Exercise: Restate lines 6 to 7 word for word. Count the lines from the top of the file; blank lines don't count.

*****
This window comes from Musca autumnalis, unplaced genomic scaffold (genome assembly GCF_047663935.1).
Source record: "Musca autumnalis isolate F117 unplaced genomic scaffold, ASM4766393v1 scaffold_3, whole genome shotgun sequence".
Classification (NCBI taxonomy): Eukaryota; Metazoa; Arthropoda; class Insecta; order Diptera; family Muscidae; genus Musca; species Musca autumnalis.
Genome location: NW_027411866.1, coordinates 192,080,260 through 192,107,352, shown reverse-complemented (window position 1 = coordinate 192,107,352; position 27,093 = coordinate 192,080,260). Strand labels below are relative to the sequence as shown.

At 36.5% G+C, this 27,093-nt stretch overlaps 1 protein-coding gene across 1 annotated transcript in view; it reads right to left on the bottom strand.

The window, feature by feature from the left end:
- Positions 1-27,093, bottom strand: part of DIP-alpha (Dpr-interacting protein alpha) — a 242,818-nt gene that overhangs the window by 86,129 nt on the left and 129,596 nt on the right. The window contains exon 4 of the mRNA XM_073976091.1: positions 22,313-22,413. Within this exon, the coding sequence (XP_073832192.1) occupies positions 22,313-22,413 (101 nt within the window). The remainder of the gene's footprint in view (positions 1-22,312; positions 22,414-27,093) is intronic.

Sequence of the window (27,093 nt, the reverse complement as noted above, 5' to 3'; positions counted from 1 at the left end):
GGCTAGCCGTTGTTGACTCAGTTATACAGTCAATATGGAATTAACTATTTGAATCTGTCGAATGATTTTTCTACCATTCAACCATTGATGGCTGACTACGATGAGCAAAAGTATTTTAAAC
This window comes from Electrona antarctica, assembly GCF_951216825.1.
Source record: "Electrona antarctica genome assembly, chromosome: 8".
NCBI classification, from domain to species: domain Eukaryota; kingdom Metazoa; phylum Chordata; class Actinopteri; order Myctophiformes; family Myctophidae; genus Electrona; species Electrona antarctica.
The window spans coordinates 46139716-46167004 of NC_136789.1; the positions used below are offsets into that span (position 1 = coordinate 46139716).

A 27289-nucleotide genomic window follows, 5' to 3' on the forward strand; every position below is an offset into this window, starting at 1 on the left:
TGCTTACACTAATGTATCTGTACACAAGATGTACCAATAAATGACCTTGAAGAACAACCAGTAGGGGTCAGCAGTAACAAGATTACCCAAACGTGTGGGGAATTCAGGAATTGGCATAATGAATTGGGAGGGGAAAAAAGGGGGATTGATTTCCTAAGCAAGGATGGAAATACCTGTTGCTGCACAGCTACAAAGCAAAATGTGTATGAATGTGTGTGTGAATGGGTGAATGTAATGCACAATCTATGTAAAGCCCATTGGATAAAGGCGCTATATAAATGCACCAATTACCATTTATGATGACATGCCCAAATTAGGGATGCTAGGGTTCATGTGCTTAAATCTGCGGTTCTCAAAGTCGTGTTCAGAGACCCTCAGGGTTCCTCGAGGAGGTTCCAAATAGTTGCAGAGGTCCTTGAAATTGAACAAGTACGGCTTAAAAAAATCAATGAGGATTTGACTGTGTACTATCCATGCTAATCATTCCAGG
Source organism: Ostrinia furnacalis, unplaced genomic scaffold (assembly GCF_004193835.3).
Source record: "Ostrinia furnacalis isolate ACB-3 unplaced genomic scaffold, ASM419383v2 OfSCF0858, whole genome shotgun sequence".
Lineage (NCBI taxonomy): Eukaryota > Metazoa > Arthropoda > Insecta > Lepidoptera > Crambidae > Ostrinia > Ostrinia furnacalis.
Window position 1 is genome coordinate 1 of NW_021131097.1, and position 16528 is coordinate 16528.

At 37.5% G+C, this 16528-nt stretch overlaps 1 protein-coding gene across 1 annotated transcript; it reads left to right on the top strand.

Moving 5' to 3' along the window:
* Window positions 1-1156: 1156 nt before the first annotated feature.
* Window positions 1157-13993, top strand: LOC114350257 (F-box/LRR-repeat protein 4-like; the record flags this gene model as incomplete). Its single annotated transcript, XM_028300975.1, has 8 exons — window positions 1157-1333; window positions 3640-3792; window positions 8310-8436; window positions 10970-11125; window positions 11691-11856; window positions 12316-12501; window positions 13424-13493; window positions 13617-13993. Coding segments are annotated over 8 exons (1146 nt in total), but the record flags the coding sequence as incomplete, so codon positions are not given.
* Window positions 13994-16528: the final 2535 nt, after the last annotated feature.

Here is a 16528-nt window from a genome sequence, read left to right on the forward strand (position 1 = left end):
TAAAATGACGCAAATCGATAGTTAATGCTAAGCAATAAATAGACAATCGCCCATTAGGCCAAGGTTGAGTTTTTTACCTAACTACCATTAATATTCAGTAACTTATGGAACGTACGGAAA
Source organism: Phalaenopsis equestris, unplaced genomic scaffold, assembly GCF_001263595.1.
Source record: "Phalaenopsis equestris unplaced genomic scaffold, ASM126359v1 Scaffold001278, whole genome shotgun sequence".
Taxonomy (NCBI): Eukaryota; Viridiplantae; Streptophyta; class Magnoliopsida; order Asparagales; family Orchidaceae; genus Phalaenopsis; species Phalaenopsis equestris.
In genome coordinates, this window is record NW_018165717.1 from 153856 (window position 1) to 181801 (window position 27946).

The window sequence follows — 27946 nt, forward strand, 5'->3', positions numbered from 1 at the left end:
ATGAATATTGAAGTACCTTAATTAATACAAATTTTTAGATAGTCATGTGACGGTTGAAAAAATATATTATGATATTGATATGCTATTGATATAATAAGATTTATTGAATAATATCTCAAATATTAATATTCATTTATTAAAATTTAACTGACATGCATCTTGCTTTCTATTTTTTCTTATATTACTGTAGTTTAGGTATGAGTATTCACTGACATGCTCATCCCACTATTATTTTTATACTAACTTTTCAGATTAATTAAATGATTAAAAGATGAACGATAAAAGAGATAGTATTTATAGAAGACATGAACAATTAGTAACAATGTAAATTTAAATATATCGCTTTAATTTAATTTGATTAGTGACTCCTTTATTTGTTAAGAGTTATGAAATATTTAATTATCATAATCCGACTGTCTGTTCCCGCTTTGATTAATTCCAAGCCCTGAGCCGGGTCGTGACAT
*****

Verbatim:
The window, feature by feature from the left end:
- Positions 1-27,093, bottom strand: part of DIP-alpha (Dpr-interacting protein alpha) — a 242,818-nt gene that overhangs the window by 86,129 nt on the left and 129,596 nt on the right. The window contains exon 4 of the mRNA XM_073976091.1: positions 22,313-22,413. Within this exon, the coding sequence (XP_073832192.1) occupies positions 22,313-22,413 (101 nt within the window). The remainder of the gene's footprint in view (positions 1-22,312; positions 22,414-27,093) is intronic.